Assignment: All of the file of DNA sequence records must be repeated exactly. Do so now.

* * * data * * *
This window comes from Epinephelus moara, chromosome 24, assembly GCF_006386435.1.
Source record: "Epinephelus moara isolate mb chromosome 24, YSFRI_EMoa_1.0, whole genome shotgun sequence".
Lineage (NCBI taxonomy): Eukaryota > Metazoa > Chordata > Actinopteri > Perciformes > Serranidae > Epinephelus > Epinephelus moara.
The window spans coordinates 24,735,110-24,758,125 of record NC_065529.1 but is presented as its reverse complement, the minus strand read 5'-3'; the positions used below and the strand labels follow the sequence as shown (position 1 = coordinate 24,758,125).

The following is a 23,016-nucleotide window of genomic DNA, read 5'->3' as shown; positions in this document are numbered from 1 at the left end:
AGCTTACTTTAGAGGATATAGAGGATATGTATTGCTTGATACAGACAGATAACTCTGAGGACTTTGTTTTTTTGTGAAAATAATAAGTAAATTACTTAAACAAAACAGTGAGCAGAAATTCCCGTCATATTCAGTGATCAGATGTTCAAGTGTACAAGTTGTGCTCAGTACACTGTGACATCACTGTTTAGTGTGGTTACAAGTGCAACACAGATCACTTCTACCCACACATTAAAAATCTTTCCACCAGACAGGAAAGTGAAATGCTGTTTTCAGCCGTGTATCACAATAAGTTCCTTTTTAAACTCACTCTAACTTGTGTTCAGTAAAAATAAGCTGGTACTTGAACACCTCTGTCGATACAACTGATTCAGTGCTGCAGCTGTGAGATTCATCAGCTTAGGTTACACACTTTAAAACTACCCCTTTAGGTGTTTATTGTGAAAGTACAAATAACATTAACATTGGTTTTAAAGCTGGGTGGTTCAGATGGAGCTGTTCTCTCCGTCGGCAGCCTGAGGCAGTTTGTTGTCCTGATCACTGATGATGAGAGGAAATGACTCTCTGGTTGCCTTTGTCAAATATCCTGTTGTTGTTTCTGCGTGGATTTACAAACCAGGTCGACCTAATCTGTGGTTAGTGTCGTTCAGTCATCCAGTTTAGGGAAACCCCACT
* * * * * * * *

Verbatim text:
This window comes from Epinephelus moara, chromosome 24, assembly GCF_006386435.1.
Source record: "Epinephelus moara isolate mb chromosome 24, YSFRI_EMoa_1.0, whole genome shotgun sequence".
Lineage (NCBI taxonomy): Eukaryota > Metazoa > Chordata > Actinopteri > Perciformes > Serranidae > Epinephelus > Epinephelus moara.
The window spans coordinates 24,735,110-24,758,125 of record NC_065529.1 but is presented as its reverse complement, the minus strand read 5'-3'; the positions used below and the strand labels follow the sequence as shown (position 1 = coordinate 24,758,125).

The following is a 23,016-nucleotide window of genomic DNA, read 5'->3' as shown; positions in this document are numbered from 1 at the left end:
AGCTTACTTTAGAGGATATAGAGGATATGTATTGCTTGATACAGACAGATAACTCTGAGGACTTTGTTTTTTTGTGAAAATAATAAGTAAATTACTTAAACAAAACAGTGAGCAGAAATTCCCGTCATATTCAGTGATCAGATGTTCAAGTGTACAAGTTGTGCTCAGTACACTGTGACATCACTGTTTAGTGTGGTTACAAGTGCAACACAGATCACTTCTACCCACACATTAAAAATCTTTCCACCAGACAGGAAAGTGAAATGCTGTTTTCAGCCGTGTATCACAATAAGTTCCTTTTTAAACTCACTCTAACTTGTGTTCAGTAAAAATAAGCTGGTACTTGAACACCTCTGTCGATACAACTGATTCAGTGCTGCAGCTGTGAGATTCATCAGCTTAGGTTACACACTTTAAAACTACCCCTTTAGGTGTTTATTGTGAAAGTACAAATAACATTAACATTGGTTTTAAAGCTGGGTGGTTCAGATGGAGCTGTTCTCTCCGTCGGCAGCCTGAGGCAGTTTGTTGTCCTGATCACTGATGATGAGAGGAAATGACTCTCTGGTTGCCTTTGTCAAATATCCTGTTGTTGTTTCTGCGTGGATTTACAAACCAGGTCGACCTAATCTGTGGTTAGTGTCGTTCAGTCATCCAGTTTAGGGAAACCCCACT